RAM can be compared to a person’s short-term memory and the hard disk to the long-term memory. The short-term memory focuses on work at hand, but can only keep so many facts in view at one time. If short-term memory fills up, your brain sometimes is able to refresh it from facts stored in long-term memory. A computer also works this way. If RAM fills up, the processor needs to continually go to the hard disk to overlay old data in RAM with new, slowing down the computer’s operation. Unlike the hard disk which can become completely full of data so that it won’t accept any more, RAM never runs out of memory. It keeps operating, but much more slowly than you may want it to.
How Big is RAM?
RAM is small, both in physical size (it’s stored in microchips) and in the amount of data it can hold. It’s much smaller than your hard disk. A typical computer may come with 256 million bytes of RAM and a hard disk that can hold 40 billion bytes. RAM comes in the form of “discrete” (meaning separate) microchips and also in the form of modules that plug into holes in the computer’s motherboard. These holes connect through a bus or set of electrical paths to the processor. The hard drive, on the other hand, stores data on a magnetized surface that looks like a phonograph record.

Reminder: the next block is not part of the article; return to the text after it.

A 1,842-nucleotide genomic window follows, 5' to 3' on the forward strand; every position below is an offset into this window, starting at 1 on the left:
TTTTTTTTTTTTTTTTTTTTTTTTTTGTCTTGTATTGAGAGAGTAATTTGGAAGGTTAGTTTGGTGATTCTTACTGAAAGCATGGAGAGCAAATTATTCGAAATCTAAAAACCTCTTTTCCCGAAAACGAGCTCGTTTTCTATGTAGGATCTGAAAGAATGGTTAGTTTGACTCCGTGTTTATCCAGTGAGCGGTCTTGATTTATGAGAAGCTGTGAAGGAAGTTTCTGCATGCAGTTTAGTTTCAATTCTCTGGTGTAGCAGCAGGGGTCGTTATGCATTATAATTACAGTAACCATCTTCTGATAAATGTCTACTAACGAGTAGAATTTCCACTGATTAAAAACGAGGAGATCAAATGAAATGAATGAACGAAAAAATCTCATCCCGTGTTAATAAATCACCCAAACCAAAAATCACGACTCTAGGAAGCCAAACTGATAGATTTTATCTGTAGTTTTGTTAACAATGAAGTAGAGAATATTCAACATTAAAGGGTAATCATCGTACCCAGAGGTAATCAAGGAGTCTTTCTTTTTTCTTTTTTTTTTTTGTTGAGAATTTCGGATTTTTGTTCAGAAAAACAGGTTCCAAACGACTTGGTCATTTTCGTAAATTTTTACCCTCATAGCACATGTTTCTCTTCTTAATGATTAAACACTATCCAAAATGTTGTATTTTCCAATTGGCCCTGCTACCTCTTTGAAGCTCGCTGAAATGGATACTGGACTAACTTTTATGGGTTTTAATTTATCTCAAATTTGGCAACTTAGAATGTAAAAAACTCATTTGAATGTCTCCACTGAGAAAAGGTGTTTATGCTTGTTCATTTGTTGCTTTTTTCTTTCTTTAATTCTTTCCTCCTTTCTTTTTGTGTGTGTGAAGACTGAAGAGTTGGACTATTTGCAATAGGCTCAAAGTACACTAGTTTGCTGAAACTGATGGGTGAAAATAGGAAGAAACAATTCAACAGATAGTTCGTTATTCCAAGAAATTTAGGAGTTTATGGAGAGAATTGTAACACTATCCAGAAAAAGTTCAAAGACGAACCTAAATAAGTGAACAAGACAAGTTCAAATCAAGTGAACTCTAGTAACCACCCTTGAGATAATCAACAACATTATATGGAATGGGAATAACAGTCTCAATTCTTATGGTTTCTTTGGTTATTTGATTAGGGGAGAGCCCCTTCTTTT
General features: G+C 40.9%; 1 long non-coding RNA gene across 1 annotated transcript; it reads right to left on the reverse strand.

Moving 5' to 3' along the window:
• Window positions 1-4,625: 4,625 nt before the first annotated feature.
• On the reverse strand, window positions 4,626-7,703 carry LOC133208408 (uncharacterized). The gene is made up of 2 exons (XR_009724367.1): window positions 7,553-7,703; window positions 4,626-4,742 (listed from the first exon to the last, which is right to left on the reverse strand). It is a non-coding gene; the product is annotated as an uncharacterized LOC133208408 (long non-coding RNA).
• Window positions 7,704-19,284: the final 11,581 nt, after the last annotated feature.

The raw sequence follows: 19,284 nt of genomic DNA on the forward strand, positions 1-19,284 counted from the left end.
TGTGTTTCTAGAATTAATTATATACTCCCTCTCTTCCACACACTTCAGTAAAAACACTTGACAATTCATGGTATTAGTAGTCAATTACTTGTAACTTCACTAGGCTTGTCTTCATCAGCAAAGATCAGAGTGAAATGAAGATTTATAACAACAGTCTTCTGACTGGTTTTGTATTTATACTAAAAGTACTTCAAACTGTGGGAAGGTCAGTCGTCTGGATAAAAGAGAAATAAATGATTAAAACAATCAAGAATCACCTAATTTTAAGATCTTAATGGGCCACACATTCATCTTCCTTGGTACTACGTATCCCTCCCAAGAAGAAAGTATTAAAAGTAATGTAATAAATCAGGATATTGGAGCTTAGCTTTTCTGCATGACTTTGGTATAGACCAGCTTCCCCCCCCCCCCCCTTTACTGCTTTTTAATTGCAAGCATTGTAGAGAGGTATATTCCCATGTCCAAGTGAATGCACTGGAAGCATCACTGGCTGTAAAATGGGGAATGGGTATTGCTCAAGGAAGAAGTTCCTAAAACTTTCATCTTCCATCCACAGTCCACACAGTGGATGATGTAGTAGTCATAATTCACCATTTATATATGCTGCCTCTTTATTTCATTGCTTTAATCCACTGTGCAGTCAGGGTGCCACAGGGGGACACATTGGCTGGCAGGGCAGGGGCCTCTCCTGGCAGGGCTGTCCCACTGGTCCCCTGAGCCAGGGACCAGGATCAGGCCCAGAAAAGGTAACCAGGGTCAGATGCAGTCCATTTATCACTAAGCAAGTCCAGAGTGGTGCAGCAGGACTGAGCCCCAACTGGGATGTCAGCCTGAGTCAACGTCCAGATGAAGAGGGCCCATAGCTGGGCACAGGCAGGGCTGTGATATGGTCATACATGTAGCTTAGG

Most personal computers are designed to allow you to add additional RAM modules up to a certain limit. Having more RAM in your computer reduces the number of times that the computer processor has to read data in from your hard disk, an operation that takes much longer than reading data from RAM. (RAM access time is in nanoseconds; hard disk access time is in milliseconds.)